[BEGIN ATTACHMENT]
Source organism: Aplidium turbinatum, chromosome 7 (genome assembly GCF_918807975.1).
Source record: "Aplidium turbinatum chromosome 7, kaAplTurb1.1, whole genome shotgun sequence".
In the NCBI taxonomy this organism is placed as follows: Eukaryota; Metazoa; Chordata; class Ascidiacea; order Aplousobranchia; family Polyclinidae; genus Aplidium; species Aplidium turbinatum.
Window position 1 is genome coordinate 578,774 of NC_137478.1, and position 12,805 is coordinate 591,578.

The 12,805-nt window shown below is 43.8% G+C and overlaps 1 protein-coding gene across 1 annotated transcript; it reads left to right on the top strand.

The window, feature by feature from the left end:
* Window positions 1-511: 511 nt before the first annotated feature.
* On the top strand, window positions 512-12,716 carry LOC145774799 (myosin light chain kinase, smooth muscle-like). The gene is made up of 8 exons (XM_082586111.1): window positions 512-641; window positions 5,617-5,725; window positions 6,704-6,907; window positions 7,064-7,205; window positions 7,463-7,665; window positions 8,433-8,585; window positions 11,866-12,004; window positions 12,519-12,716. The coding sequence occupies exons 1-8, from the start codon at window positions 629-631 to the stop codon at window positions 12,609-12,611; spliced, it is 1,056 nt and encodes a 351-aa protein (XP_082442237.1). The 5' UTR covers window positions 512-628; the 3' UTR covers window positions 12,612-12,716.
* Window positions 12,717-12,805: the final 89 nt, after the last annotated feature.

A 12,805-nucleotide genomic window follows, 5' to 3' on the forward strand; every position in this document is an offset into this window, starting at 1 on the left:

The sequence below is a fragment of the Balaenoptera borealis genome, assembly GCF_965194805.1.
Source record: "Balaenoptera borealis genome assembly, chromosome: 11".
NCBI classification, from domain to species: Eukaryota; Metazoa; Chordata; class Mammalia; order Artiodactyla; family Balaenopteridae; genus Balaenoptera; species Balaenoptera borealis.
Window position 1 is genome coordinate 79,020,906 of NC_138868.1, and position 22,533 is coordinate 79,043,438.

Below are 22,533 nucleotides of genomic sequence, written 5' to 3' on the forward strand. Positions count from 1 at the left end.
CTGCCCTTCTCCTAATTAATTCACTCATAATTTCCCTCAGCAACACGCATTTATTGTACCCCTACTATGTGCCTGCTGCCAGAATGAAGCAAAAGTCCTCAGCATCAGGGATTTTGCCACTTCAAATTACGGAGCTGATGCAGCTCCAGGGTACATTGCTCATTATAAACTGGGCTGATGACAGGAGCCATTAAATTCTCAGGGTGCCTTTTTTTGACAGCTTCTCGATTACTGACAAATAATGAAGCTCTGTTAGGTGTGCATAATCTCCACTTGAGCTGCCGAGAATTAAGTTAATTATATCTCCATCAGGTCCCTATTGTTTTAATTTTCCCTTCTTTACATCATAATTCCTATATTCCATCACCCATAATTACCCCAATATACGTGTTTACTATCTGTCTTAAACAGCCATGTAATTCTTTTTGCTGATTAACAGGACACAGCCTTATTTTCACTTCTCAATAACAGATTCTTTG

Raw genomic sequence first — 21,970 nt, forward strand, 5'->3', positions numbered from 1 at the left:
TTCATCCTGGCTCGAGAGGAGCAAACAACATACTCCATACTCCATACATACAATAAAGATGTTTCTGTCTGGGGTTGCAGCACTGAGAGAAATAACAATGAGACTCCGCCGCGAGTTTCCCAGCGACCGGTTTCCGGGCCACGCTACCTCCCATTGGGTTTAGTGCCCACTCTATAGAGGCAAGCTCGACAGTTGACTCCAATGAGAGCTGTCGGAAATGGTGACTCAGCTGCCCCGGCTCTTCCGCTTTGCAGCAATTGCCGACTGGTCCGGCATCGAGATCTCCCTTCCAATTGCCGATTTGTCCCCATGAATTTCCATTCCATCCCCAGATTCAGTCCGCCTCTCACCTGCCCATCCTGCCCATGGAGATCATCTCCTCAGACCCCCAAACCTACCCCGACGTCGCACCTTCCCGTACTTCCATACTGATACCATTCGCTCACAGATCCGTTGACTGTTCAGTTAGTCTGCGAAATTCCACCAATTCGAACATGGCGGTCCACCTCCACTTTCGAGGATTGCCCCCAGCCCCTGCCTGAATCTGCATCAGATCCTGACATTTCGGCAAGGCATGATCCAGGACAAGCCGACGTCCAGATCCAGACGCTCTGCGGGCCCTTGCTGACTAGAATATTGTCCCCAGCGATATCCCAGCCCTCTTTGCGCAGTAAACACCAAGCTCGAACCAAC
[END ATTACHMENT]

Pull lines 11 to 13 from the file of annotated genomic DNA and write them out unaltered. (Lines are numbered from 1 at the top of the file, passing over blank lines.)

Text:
The sequence below is a fragment of the Balaenoptera borealis genome, assembly GCF_965194805.1.
Source record: "Balaenoptera borealis genome assembly, chromosome: 11".
NCBI classification, from domain to species: Eukaryota; Metazoa; Chordata; class Mammalia; order Artiodactyla; family Balaenopteridae; genus Balaenoptera; species Balaenoptera borealis.